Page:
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Why Opting Out is a Bad Idea

Doug Oh-Keith, Associate at D’Amore Law Group

Often people buy an insurance policy by telling the sales agent or broker, “Please just get me the cheapest policy.” In tight economic times, insurance falls in there with cable television and high-end groceries as low-hanging fruit to be cut out of the budget. However, what most people don’t realize is the small difference in insurance premiums for “the cheapest policy” will often yield a giant difference in their recovery if they are in an auto accident.

In many states, including Washington and California, auto insurance consumers can “opt out” of coverage like Personal Injury Protection (PIP) or underinsured motorist coverage (UIM). This will lower the insurance premium, but usually by less than $20 per year.

The problem comes when you are injured in auto accident that is not your fault, and the bills start piling up. For the small savings from opting out of PIP, you can look forward to forgoing the medical treatment you need because you don’t have the money to pay for it, and a cavalcade of bills, second notices, final notices, and calls from collection agents. Needless to say this will trash your credit rating, and can make it very hard to get the medical care you need to recover from your injuries.

As for uninsured motorist coverage, there are a very large number of uninsured motor vehicles out on the road. Although most states – including Oregon, Washington and California – legally require you to carry insurance, it’s estimated that 15% of drivers have none (see low hanging fruit argument above).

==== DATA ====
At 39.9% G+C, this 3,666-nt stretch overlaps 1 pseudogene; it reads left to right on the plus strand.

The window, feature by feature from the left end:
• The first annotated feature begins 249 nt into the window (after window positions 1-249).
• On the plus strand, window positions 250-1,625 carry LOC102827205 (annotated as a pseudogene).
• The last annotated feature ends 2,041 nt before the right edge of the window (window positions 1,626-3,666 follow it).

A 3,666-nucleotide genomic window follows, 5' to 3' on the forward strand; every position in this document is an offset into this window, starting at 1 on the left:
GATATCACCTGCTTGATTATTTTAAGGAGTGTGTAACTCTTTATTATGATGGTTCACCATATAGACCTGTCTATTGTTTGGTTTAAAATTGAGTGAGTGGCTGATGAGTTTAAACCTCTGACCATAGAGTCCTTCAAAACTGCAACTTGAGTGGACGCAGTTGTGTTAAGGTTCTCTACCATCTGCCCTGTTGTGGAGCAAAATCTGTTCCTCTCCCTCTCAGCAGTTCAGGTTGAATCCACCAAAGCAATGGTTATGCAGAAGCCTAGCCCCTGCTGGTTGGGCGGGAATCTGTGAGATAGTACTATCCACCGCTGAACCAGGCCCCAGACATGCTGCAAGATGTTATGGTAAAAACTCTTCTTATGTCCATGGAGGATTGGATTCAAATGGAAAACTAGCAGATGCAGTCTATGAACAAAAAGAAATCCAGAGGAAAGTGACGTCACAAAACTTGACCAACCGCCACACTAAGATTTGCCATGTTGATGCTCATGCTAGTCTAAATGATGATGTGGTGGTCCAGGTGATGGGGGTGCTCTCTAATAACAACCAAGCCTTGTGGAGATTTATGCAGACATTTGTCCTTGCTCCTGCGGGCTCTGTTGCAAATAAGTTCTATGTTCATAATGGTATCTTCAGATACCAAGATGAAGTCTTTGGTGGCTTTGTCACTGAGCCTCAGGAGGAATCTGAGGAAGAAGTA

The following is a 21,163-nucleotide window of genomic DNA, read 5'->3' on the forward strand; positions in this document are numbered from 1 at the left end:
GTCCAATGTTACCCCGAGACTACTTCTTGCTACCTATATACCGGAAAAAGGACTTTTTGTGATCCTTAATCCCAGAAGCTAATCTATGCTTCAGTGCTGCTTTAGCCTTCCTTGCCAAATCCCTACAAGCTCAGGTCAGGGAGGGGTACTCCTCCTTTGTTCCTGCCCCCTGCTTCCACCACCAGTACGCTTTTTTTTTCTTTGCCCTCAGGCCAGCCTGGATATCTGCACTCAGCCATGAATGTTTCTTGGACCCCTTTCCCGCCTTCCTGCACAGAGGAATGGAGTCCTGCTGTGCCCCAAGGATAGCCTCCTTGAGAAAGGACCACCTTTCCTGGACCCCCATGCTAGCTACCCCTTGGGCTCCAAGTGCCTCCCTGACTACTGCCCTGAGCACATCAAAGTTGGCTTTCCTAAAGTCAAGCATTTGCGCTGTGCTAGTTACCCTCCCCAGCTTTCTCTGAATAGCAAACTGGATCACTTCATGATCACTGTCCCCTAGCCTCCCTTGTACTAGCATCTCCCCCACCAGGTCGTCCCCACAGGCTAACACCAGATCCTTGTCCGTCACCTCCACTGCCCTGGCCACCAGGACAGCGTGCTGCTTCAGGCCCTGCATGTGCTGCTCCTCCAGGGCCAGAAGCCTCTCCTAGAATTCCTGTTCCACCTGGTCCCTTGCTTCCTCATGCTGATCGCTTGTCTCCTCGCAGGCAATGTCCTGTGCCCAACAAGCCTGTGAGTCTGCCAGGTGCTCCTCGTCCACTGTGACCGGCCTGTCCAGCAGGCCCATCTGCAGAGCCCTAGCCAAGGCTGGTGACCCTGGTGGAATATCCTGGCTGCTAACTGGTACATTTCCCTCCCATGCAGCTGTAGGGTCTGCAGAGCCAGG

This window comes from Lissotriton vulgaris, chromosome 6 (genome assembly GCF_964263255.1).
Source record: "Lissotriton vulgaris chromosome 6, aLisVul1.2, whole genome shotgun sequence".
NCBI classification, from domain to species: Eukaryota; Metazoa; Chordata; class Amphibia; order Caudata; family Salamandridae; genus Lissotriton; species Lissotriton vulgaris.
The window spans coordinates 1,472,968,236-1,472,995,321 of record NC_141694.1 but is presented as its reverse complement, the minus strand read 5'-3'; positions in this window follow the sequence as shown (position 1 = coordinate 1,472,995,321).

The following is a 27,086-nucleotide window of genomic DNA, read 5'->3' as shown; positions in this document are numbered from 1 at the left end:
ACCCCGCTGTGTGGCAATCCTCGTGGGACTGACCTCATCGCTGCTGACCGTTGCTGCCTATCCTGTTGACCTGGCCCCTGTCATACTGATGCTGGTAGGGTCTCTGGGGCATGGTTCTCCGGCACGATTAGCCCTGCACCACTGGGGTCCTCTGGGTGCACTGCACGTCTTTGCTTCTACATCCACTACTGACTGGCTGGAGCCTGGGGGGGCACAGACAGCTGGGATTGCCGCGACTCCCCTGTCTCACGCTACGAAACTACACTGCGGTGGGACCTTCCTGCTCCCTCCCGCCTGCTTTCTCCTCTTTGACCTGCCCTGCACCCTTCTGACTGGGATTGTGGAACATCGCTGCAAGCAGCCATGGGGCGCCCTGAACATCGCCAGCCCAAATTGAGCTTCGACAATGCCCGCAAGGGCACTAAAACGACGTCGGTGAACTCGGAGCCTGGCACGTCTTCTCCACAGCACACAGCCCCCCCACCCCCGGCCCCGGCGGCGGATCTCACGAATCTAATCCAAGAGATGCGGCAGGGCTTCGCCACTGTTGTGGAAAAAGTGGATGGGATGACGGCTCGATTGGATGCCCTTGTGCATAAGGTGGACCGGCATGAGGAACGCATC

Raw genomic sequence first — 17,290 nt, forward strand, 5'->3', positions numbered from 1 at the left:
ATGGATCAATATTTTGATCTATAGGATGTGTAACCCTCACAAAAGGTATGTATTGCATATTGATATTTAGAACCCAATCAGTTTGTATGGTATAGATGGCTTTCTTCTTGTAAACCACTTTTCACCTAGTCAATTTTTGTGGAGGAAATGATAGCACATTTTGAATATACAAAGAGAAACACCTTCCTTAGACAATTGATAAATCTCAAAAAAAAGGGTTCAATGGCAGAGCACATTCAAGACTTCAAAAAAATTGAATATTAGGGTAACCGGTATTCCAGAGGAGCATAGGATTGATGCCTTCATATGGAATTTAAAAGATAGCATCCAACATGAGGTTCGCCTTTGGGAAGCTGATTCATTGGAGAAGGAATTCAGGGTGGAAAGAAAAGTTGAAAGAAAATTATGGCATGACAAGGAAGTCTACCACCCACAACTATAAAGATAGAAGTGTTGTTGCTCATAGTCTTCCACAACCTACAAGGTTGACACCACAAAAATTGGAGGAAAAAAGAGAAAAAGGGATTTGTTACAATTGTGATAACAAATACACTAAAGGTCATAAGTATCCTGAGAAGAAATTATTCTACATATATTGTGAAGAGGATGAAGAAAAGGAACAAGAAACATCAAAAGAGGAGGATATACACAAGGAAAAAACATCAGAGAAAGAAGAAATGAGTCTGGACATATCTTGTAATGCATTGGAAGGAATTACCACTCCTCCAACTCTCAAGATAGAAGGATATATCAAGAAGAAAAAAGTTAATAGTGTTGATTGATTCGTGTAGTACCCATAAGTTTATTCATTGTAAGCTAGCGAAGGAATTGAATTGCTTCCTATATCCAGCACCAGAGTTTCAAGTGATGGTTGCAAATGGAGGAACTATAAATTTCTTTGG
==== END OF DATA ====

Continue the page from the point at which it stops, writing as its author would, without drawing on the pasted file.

If you are unfortunate enough to be in a collision with one of the uninsured, and you have no UIM coverage, 99% of the time, you will recover nothing. Why? The alternative to collecting from the insurance company is to file a lawsuit against the driver that caused the car crash. If that person did not have the money (or sense) to purchase auto insurance, what are the odds they will have enough (or any) assets to satisfy a jury verdict?

With no insurance coverage, it is very unlikely that you can find a plaintiff’s lawyer that can help you with a personal injury case. In the unlikely event that the defendant has assets, and you file a lawsuit and go all the way through trial to verdict, rest assured the defendant will turn around and file bankruptcy to avoid having to pay the judgment. At the very least, this ensures you will need to have another full-blown legal action in an attempt to collect your damages.

I am no fan of big insurance, however, the small difference in premiums for PIP and UIM coverage is worth it.

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